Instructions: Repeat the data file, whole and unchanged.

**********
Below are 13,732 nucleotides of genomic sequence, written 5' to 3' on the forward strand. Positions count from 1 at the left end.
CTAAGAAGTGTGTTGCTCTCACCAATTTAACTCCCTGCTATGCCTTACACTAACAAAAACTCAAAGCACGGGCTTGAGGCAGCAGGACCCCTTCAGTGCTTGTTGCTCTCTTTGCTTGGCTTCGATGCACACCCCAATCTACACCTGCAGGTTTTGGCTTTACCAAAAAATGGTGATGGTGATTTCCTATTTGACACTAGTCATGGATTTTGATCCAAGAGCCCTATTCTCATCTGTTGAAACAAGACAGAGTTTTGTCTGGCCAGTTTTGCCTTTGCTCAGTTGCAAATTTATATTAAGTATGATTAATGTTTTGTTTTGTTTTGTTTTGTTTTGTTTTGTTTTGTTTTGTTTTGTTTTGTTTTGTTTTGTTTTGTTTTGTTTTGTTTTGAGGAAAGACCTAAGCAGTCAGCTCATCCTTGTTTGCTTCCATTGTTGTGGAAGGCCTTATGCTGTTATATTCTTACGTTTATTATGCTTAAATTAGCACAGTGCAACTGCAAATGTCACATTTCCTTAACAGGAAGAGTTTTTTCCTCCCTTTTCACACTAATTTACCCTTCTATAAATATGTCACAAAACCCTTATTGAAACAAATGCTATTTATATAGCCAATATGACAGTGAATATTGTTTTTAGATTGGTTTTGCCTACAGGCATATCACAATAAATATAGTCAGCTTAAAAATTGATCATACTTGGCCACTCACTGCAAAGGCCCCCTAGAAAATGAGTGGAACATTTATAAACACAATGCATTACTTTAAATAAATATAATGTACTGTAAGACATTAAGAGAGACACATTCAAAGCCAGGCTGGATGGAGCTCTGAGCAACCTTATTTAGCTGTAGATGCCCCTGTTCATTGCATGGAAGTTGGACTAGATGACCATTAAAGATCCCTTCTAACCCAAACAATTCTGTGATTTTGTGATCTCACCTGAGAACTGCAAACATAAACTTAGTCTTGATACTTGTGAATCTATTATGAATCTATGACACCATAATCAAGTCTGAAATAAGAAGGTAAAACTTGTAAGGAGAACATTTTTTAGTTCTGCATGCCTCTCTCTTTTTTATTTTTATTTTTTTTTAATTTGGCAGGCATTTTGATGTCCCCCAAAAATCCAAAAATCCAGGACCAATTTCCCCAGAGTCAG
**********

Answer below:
Below are 13,732 nucleotides of genomic sequence, written 5' to 3' on the forward strand. Positions count from 1 at the left end.
CTAAGAAGTGTGTTGCTCTCACCAATTTAACTCCCTGCTATGCCTTACACTAACAAAAACTCAAAGCACGGGCTTGAGGCAGCAGGACCCCTTCAGTGCTTGTTGCTCTCTTTGCTTGGCTTCGATGCACACCCCAATCTACACCTGCAGGTTTTGGCTTTACCAAAAAATGGTGATGGTGATTTCCTATTTGACACTAGTCATGGATTTTGATCCAAGAGCCCTATTCTCATCTGTTGAAACAAGACAGAGTTTTGTCTGGCCAGTTTTGCCTTTGCTCAGTTGCAAATTTATATTAAGTATGATTAATGTTTTGTTTTGTTTTGTTTTGTTTTGTTTTGTTTTGTTTTGTTTTGTTTTGTTTTGTTTTGTTTTGTTTTGTTTTGTTTTGAGGAAAGACCTAAGCAGTCAGCTCATCCTTGTTTGCTTCCATTGTTGTGGAAGGCCTTATGCTGTTATATTCTTACGTTTATTATGCTTAAATTAGCACAGTGCAACTGCAAATGTCACATTTCCTTAACAGGAAGAGTTTTTTCCTCCCTTTTCACACTAATTTACCCTTCTATAAATATGTCACAAAACCCTTATTGAAACAAATGCTATTTATATAGCCAATATGACAGTGAATATTGTTTTTAGATTGGTTTTGCCTACAGGCATATCACAATAAATATAGTCAGCTTAAAAATTGATCATACTTGGCCACTCACTGCAAAGGCCCCCTAGAAAATGAGTGGAACATTTATAAACACAATGCATTACTTTAAATAAATATAATGTACTGTAAGACATTAAGAGAGACACATTCAAAGCCAGGCTGGATGGAGCTCTGAGCAACCTTATTTAGCTGTAGATGCCCCTGTTCATTGCATGGAAGTTGGACTAGATGACCATTAAAGATCCCTTCTAACCCAAACAATTCTGTGATTTTGTGATCTCACCTGAGAACTGCAAACATAAACTTAGTCTTGATACTTGTGAATCTATTATGAATCTATGACACCATAATCAAGTCTGAAATAAGAAGGTAAAACTTGTAAGGAGAACATTTTTTAGTTCTGCATGCCTCTCTCTTTTTTATTTTTATTTTTTTTTAATTTGGCAGGCATTTTGATGTCCCCCAAAAATCCAAAAATCCAGGACCAATTTCCCCAGAGTCAG